Stella’s Story

February 6, 2024

James Ranch’s Colorful Cattlewoman

Colorized historic photo of Stella James riding her horse.News article about Stella James and her artwork used to make a celebratory belt buckle.

by Robb Lightfoot, photos courtesy Kevin and Judy Schulz

The old saying, “They don’t make them like that anymore” is a fitting tribute to the life of Stella James, a woman who could feed 40 cowhands and then walk out the door to break and train a string of horses all by herself. 

Stella’s great nephew, Kevin Schulz, said that just a week before she died at age 97, Stella was working alongside him helping him load his truck with firewood.

“Stella and I would walk the property to check fences and check cattle, and she would never leave the house without her .38 Smith and Wesson, as long as she lived.”

Stella died in April of 2013, but it was her wish that her beloved ranch, west of Willits, be cared for even after her passing.  Since then, her family has continued to keep the land as a working ranch and honor her wishes. In December of 2023, her descendants, collaborating with Mendocino Land Trust, received a grant that will allow the James Ranch to be protected in perpetuity much as it is now thanks to a conservation easement. 

Stella's map of Sherwood.Stella the Artist at work

Conrad Kramer, Executive Director of MLT says that both he and the landowners are “overjoyed” with the grant and “extremely grateful” to the grantor, California’s Strategic Growth Council, or SGC. 

Included in this grant were the funds to conserve almost 1,300 acres that constitute the unique and picturesque landscape known as James Ranch. MLT believes it is fitting that the James Ranch was selected for protection. 

James Ranch has been in commercial agricultural production since the 1800s. The ranch is comprised of mixed Douglas fir and redwood forests, oak woodlands, annual grassland, and mixed chaparral. It is a gem situated in the Sherwood Valley.

But a ranch isn’t a really a ranch unless it is being worked, and the work is hard. It takes a special kind of person to be out there, year after year, every day no matter what the weather. Stella James was such a tough, can-do, and inventive person.

The Willits News wrote in June of 2013 an article celebrating her life. In that article, she was described as a “topnotch cowhand,” able to mend fences, haul hay, and do all that was required on a working cattle-ranch—feeding and branding cattle. She often fed large gatherings of cowhands and was “used to hauling water and washing dishes over a campfire.” A goodly part of her life-story was in a world without the conveniences of running water or electricity.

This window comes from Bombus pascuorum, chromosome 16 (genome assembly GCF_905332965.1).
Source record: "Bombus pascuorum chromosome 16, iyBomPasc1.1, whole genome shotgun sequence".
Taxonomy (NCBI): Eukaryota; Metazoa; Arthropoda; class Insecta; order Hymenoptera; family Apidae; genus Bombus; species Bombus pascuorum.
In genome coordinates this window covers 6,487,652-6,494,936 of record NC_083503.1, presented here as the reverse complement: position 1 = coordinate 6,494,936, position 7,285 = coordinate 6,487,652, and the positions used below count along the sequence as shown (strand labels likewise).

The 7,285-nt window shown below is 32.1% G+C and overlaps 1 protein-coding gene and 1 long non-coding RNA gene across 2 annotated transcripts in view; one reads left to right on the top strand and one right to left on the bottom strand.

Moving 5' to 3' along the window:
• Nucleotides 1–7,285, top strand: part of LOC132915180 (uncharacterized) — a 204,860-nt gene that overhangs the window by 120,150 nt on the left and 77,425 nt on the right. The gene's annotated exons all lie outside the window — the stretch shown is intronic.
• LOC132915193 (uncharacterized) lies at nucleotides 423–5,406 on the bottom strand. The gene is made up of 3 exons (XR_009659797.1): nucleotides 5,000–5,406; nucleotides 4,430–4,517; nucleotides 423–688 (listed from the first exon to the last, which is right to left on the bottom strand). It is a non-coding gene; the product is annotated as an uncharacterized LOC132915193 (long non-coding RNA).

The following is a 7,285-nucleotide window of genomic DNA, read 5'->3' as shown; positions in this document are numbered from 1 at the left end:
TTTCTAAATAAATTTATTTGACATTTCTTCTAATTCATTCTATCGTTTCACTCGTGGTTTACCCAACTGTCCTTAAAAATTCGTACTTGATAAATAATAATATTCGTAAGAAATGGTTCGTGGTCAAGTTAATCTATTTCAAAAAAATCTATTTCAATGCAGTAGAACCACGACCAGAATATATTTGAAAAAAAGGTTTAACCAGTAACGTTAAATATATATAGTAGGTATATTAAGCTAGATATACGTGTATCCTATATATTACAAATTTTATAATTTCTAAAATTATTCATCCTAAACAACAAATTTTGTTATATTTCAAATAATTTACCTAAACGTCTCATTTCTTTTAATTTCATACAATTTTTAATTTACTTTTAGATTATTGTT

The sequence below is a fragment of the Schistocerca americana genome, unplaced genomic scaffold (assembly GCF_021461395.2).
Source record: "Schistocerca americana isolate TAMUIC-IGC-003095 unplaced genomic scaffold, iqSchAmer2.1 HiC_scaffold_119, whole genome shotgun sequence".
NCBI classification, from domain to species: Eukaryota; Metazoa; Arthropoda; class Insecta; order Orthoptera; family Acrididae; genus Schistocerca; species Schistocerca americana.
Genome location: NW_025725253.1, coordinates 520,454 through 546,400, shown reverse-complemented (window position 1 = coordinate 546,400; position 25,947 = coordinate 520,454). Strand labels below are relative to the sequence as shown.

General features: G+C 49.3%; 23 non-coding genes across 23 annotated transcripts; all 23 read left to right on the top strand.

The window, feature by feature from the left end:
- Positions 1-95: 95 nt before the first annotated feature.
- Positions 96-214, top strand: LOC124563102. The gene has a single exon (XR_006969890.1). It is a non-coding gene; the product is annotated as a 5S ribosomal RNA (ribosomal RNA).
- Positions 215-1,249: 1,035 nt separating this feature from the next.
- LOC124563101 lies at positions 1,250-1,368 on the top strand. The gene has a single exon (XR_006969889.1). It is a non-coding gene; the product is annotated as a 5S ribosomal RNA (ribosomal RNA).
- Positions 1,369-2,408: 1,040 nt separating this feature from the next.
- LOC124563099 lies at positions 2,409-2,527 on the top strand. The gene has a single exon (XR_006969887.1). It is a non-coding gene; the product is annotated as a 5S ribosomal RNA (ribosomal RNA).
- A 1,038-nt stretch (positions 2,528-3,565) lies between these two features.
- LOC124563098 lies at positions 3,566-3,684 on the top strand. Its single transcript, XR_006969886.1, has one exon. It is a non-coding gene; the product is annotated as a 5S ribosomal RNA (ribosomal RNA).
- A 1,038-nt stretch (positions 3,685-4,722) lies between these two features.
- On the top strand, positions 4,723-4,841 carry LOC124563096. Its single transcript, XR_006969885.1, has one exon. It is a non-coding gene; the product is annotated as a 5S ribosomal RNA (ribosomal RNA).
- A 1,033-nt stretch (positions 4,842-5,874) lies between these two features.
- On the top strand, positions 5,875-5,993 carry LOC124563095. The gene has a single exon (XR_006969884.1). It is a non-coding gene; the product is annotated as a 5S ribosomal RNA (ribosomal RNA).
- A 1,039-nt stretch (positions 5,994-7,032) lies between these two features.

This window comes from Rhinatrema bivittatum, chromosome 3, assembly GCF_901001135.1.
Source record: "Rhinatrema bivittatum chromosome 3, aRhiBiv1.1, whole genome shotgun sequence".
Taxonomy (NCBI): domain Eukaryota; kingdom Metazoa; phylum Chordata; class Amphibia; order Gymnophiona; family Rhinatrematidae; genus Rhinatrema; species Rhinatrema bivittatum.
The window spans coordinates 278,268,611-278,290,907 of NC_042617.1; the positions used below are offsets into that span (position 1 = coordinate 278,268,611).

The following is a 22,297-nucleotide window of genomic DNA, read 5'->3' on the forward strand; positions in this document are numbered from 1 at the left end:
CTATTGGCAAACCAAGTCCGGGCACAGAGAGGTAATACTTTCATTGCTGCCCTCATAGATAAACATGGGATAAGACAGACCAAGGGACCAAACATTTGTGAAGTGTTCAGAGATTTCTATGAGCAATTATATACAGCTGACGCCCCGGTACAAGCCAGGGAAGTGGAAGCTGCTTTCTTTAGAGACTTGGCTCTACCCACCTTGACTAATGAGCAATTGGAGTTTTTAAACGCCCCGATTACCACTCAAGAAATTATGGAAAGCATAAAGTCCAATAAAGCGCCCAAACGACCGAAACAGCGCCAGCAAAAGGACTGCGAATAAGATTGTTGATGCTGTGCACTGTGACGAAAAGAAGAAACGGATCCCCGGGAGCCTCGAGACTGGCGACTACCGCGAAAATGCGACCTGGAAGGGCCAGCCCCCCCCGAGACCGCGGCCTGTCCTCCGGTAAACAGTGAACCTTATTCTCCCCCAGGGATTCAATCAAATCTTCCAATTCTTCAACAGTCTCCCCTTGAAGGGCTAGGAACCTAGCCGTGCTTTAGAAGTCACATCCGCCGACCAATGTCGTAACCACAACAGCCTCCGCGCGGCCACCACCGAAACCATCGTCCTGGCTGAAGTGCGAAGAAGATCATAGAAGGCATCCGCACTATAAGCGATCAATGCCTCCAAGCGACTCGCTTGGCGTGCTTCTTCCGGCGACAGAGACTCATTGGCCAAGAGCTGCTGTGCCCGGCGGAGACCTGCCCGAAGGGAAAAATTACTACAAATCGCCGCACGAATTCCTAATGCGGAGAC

She was a no-nonsense person when it came to debt—she would have none of it. If she couldn’t afford to buy things cash, she would improvise or do without.

But Stella knew how to have fun, too. She loved riding in parades, and it was in once such parade, while still in school, that she met her future husband, Edgar. They both knew “right away” that they were drawn to one another. They were married shortly after she graduated from Willits High School in August 1933. Over their years in rodeo—a passion and a pastime both she and Edgar shared – Stella racked up many awards. She was top cattlewoman of 1937 in the five-counties area that includes Mendocino, and in 1948 she was the Fortuna Redwood Rodeo Queen. 

And while all this effort made for long days, Stella still found time to exercise her substantial skills as an artist. The Willits News article noted her contributions to the Frontier Days events.  “I used to draw all of the pictures for the posters,” she said. “I once drew a life-size bucking Brahma bull on a plywood back.” The artwork was used to promote the rodeo. Later, in 2000, Stella designed a belt-buckle for the same Frontier Days events. She was 84 years old.

Much of what is known about the ranch’s history is because Stella passed it on, and her great nephew remembers her story-telling style. 

“Anytime her friends or family took Stella into town as she got older, she would start talking and literally never stop until she got back home,” Schulz said. “It was a rare occasion if you got a word in. She would point here and there, often touching your nose with her hand as she swung it to and fro, telling you where this person lived, their names, the names of their children, where the grist mills were, where old man so and so had his accident, and so much more. She had a photographic memory. Friends and neighbors would send her packets of old pictures for her to identify.”  

In addition to her oral histories, she drew a large picture, from her own memory, that depicted a map of Sherwood, which once stood on the James Ranch. The town sat directly alongside the railway, and it boasted a hardware store, and general store.

Stella knew and lived so much of the history of her ranch, but her life was not confined by its boundaries. She was able to get out and see the world. According to her great nephew, she traveled to Alaska, seeking adventure everywhere she went. When she visited Australia, she took a rafting trip, adding those experiences to her rich repertoire of stories.

So many stories. So many memories. Stella was a tireless force of nature who combined hard work, wit, grit, and a passion for the land to craft an amazing life. She will be long remembered by those who knew, respected, and cherished her. And the James Ranch that bears her name will carry on in a way that honors its rich history and natural beauty. It will continue to do her proud as a working ranch, conserved and protected for all time thanks to her descendants and MLT.